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Questioning Development: Reflections From a Field Visit to Ponneri

Ponneri is currently a small town located north of Chennai which lies in the middle of lush fields and numerous water bodies. However, all of this will soon change. Last Saturday a colleague and I were able to go visit some of the areas around the planned smart city of Ponneri and envision the drastic changes that this area will undergo if the development plan goes through.

 The Japan International Cooperation Agency has prepared a master plan for Ponneri envisioning developing surrounding areas, covering 10 villages, into an industrial node. Along with two other sites along the Chennai Bangalore Industrial Corridor (CBIC), Ponneri will be developed into an engineering hub for automobile and machinery units. Ponneri’s desirability for development comes because of its location near L&T and Kamarajar ports both of which serve domestic and international markets. The Smart City Plan is part of an agenda to create industrial corridors across India. The hope is that cities developed along these corridors will be created as Smart Cities falling in line with the government’s smart cities guidelines. Yet, the question remains. If these areas are developed who will be displaced and what will the costs be?

Our trip to Ponneri had us leaving early Saturday morning. Our drive took us through northern Chennai up to Ennore creek, a lush water body in the area of Ponneri. Our first stop had us looking directly at the North Chennai Thermal Power Station and the Vallur Thermal Power station, two massive power plants located right alongside the creek. According to their terms and conditions the power plants must have systems in place to collect fly ash. Yet, what we saw was the opposite. The power plants on both sides of the creek were discharging large amounts of ash directly into the water filling up the creek.

Power plant located along Ennore creek with ash ponds. Photo Courtesy: Magdalena Cooper, Intern, Citizen Consumer and Civic Action Group

Ash in Ennore creek. Photo Courtesy: Magdalena Cooper, Intern, Citizen Consumer and Civic Action Group

Next, our trip took us on a road winding through various villages leading up to Ponneri. The road was small and constantly filled with trucks transporting various goods. It had potholes and was poorly maintained with few road signs. The scenery alternated between villages and lush agricultural fields surrounded by water bodies of various types. After Ponneri, we turned onto a road that had been built to aid future development and the transportation of goods. In contrast to the previous road, this road was perfectly maintained with many road signs and little traffic. Our guide pointed out that for him this road was the clearest signal of development to come.  Normally roads in this area would not be maintained or built more than was necessary, yet this road was newly built and kept in perfect condition.

Village road with potholes. Photo Courtesy: Magdalena Cooper, Intern, Citizen Consumer and Civic Action Group

The new road built for future industry and development. Photo Courtesy: Magdalena Cooper, Intern, Citizen Consumer and Civic Action Group

Agricultural areas surrounding Ponneri. Photo Courtesy: Magdalena Cooper, Intern, Citizen Consumer and Civic Action Group

The last part of our trip took us to Kamarajar and L&T ports. Both ports were walled and fenced off with security at the gate. The roads surrounding the port were clogged with large trucks and constant activity.  Located just outside the port there is a small village with wide planned streets and straight rows of houses. The village was built by the port for the community who had been living in the port area. When the port was built in the early 2000s they were relocated outside the building area with the promise of full-time employment at the port. Yet, to date, the port has not fulfilled their promise and the villagers are still only offered contract work. Additionally, the villagers are concerned because the port has not provided them with legal documents to the houses they were relocated to. This means that should they be relocated again it will be extremely difficult to ensure that those relocating them will provide them with housing and amenities. Finally, if the port should change hands they would have little means by which to legally prove that they were owed employment or housing.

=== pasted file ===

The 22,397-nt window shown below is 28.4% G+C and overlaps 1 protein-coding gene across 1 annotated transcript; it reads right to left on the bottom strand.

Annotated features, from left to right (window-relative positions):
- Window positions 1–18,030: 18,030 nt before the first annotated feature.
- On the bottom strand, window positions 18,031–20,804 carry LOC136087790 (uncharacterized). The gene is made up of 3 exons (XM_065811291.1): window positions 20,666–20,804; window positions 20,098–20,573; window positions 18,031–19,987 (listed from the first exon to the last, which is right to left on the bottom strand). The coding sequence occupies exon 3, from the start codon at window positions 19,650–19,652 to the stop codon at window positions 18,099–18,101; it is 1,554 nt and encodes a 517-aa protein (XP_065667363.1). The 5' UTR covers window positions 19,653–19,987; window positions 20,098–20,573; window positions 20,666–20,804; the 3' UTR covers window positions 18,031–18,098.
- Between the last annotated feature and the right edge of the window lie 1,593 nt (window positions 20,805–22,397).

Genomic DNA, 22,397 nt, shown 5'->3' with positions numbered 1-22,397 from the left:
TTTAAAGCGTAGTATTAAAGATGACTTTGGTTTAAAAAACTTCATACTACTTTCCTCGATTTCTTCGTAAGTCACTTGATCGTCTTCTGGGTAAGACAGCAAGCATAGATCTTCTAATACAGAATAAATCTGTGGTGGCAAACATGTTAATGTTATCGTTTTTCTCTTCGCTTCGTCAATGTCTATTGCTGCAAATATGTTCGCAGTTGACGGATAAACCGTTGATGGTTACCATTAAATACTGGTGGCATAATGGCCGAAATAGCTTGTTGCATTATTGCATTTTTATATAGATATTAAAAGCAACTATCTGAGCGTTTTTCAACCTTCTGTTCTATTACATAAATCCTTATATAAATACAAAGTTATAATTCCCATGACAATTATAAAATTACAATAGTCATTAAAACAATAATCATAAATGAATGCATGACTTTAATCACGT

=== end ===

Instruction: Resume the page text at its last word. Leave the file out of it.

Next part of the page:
L&T port as seen from a beach used for fishing. Photo Courtesy: Magdalena Cooper, Intern, Citizen Consumer and Civic Action Group

The patterns set by past development in the area raise serious concerns about the development of a city in the Ponneri area. First, further development will cause increasing harm to the diverse ecosystems in the Ponneri area. As evidenced by the power plants there is little effort made to ensure that environmental agreements are abided by. If there is future development, it will need a much stronger mechanism in place to ensure sustainable building and the enforcement of environmental regulations. Second, as the industrial node is built up, additional communities will be dislocated. If development is to continue at the very least there need to be mechanisms in place to ensure that those who are displaced are given due compensation and fair treatment by developing actors. If development follows the path of the ports, this doesn’t seem likely.  Finally, as Ponneri is built up, the ports and power stations will only expand and multiply. One of the key factors of success for a smart city is the inclusion of all stakeholder values in the end vision of the smart city. The current path of development in the area gives little hope that marginalized communities will be included in and reap the benefits of future development.

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